Editorials

Antibiotic Resistance Threats in the United States: Stepping Back from the Brink

 


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Am Fam Physician. 2014 Jun 15;89(12):938-941.

In a recently issued report, the Centers for Disease Control and Prevention (CDC) estimated the national burden of illnesses and deaths caused by the most common and most worrisome antibiotic-resistant pathogens.1 The report focused on 16 antimicrobial-resistant bacterial pathogens, as well as Candida infections, which together account for more than 2 million illnesses and at least 23,000 deaths every year in the United States.1 The report also included information on Clostridium difficile infections, which, like antibiotic resistance, are driven by antibiotic use. C. difficile causes more than 250,000 clinical infections annually and is associated with more than 14,000 deaths every year in the United States.1

In this report, the CDC categorized 18 pathogens (eTable A) into three groups (urgent, serious, and concerning) based on seven criteria: clinical impact, economic impact, incidence, 10-year projection of incidence, transmissibility, availability of effective antibiotics, and barriers to prevention.1 Three types of bacteria were included in the urgent category: carbapenem-resistant Enterobacteriaceae, drug-resistant Neisseria gonorrhoeae, and C. difficile. In the past, drug-resistant strains of Enterobacteriaceae and N. gonorrhoeae have shown a propensity to spread rapidly in the United States and around the world. Some strains of carbapenem-resistant Enterobacteriaceae are currently untreatable with available antibiotics, and the cephalosporin agents to which some gonococci are now showing emerging resistance are the last available drugs to effectively treat this infection. Thus, further spread of these strains constitutes a public health crisis. C. difficile infections already cause significant morbidity and mortality, and a recently emerging epidemic strain, BI/NAP1/027, appears to be more virulent.

View/Print Table

eTable A

Antibiotic-Resistant Microorganism Threats

MicroorganismNotable information

Urgent

Clostridium difficile A1,A2

Deaths related to C. difficile increased 400% between 2000 and 2007, in part because of a stronger strain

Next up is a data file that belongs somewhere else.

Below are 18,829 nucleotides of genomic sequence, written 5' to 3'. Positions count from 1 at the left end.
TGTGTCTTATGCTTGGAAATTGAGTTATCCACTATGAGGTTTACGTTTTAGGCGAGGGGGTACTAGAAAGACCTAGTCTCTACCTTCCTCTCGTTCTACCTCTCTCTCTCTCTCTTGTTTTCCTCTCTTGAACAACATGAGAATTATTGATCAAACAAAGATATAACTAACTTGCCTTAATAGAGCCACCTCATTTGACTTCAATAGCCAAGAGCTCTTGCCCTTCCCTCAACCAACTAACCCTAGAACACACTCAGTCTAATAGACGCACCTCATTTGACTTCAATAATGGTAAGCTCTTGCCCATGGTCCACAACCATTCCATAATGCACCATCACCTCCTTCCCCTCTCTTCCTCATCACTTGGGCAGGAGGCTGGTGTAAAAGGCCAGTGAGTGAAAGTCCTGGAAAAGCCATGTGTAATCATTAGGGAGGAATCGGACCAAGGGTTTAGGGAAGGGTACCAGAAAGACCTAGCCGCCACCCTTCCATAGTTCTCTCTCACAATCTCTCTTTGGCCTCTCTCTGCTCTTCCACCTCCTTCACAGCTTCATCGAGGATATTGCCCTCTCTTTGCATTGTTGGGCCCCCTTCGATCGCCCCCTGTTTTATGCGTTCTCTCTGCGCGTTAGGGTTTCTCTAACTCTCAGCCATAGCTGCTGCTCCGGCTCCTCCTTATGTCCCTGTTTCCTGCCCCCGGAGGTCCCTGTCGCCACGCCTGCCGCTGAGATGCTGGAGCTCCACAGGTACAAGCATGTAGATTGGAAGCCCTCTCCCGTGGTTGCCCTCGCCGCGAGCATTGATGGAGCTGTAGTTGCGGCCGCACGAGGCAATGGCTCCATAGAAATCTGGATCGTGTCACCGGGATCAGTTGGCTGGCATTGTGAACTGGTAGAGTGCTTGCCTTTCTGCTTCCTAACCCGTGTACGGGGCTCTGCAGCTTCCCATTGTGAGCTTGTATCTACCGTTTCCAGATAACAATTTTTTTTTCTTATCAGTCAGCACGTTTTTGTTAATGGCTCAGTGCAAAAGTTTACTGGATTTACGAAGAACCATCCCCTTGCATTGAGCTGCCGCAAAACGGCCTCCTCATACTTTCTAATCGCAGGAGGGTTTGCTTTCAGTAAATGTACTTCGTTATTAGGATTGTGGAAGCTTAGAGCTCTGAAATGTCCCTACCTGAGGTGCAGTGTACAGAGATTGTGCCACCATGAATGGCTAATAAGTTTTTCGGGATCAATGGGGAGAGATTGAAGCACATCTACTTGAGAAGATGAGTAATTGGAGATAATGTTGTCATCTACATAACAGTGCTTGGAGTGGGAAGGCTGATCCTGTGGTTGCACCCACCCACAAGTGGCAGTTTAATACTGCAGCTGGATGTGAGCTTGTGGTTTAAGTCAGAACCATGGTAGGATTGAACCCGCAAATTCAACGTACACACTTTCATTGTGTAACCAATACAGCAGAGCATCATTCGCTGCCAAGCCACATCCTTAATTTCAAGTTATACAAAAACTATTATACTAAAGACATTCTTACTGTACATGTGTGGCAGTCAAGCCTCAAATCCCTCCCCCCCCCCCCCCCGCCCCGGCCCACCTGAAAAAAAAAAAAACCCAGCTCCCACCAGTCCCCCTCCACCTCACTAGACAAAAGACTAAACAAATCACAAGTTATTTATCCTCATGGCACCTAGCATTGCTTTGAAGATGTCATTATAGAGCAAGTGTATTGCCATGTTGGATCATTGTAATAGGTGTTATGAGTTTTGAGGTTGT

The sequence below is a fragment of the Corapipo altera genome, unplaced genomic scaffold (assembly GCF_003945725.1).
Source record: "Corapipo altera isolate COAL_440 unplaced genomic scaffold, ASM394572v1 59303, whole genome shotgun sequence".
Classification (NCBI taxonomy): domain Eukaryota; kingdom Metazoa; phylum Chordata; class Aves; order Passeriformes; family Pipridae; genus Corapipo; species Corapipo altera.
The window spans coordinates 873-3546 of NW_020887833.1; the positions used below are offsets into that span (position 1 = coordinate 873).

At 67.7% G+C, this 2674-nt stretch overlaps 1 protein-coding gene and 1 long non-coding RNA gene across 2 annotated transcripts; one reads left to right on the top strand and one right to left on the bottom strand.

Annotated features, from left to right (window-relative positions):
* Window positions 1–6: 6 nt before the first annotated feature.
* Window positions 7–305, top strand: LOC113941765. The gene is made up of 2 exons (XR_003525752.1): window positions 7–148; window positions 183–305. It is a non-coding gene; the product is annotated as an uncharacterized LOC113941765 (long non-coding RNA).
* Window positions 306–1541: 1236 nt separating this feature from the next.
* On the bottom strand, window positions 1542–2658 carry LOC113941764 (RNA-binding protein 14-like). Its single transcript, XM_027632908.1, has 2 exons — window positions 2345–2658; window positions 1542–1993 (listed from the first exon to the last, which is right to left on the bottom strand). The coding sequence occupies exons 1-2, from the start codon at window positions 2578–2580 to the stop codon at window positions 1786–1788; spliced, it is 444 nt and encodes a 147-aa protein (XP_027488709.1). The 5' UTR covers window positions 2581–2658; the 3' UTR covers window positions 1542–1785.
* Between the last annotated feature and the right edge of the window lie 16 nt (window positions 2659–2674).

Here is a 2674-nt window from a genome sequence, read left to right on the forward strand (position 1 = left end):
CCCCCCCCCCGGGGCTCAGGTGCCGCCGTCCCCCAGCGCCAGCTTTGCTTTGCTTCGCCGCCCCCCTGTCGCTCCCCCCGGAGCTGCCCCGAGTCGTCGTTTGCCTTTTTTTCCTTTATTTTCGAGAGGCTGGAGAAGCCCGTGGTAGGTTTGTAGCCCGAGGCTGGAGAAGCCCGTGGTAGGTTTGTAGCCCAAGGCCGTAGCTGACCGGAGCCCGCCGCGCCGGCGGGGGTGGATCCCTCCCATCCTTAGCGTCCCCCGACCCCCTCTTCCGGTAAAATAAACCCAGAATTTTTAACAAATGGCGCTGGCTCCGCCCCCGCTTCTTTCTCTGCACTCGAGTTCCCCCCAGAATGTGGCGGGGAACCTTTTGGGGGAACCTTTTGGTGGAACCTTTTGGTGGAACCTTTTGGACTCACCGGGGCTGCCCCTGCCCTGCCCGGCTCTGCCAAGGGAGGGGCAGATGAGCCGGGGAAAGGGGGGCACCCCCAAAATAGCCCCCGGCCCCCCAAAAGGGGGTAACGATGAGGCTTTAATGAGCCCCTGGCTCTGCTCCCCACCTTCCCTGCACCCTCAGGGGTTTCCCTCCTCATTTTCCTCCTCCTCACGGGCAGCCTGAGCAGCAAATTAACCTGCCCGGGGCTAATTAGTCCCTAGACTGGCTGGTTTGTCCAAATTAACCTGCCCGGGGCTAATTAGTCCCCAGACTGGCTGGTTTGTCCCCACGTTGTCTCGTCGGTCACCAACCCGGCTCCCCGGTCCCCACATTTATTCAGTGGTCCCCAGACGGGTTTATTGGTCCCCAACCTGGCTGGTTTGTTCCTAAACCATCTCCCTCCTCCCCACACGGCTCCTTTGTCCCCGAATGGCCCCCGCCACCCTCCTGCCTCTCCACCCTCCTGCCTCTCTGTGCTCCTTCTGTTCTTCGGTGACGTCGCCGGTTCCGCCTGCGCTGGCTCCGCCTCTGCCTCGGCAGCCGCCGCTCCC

Most infections are connected to receiving medical care

Hand sanitizer does not kill C. difficile, and hand washing may not be sufficient

Carbapenem-resistant Enterobacteriaceae A3

Difficult to treat and, in some cases, untreatable

Kills up to one-half of patients who get bloodstream infections

Easily spreads antibiotic resistance to other bacteria

Drug-resistant Neisseria gonorrhoeae A4

Cases in the United States are more prevalent in the West and among men who have sex with men

All patients treated for gonorrhea should routinely be offered condoms, referred for risk-reduction counseling, and retested for gonorrhea three months later

Serious

Multidrug-resistant Acinetobacter A5

Increasingly common in U.S. health care facilities; hard to treat

Noted in U.S. service members wounded in Iraq and Afghanistan

Drug-resistant Campylobacter A6

Most cases are sporadic and not part of outbreaks

Ciprofloxacin (Cipro) resistance to Campylobacter increased from 12% in 1997 to 24% in 2011

Fluconazole- (Diflucan-) resistant Candida (fungus)A7A9

Antifungal resistance in mucosal candidiasis varies by species

Extended spectrum β-lactamase–producing Enterobacteriaceae A10,A11

Infections have become more common in recent years

Once confined largely to hospitals, these bacteria, especially Escherichia coli, are increasingly common in community-acquired infections, particularly urinary tract infections

Vancomycin-resistant Enterococcus A12A14

Enterococci are the fifth most common cause of health care–associated infections

Most likely to be found in urine and in wounds; may pose a risk for spreading in the outpatient setting

Multidrug-resistant Pseudomonas aeruginosa A15,A16

About 8% of all health care–associated infections are caused by P. aeruginosa; about 13% of severe P. aeruginosa health care–associated infections are multidrug resistant

P. aeruginosa may be isolated from outpatients with otitis, skin rash, and urinary tract infections

Drug-resistant non-typhoidal Salmonella A17,A18

Estimated 1.2 million cases occur each year in the United States; most go unreported

About 100,000 cases (8%) are caused by drug-resistant Salmonella

Outbreaks occur each year; some involve multiple states and/or national distribution

Drug-resistant Salmonella serotype Typhi A19

Estimated 5,700 cases annually in the United States

Most (up to 75%) are acquired during international travel

Increasing resistance to antibiotics, especially fluoroquinolones

Drug-resistant Shigella A20

High-risk groups include children in day care centers (younger than five years) and their caregivers, men who have sex with men, international travelers, and persons in custodial institutions

Increasing resistance to ciprofloxacin and azithromycin (Zithromax) is of particular concern

Methicillin-resistant Staphylococcus aureus A21A23

Although overall cases of invasive methicillin-resistant S. aureus are declining, the proportion of community-associated infections has increased

Should be considered in the differential diagnosis of skin and soft tissue infections

Serious

Drug-resistant Streptococcus pneumoniae A24

Increasing threat of antibiotic resistance makes vaccination according to the Advisory

Committee on Immunization Practices recommendations for children and adults more important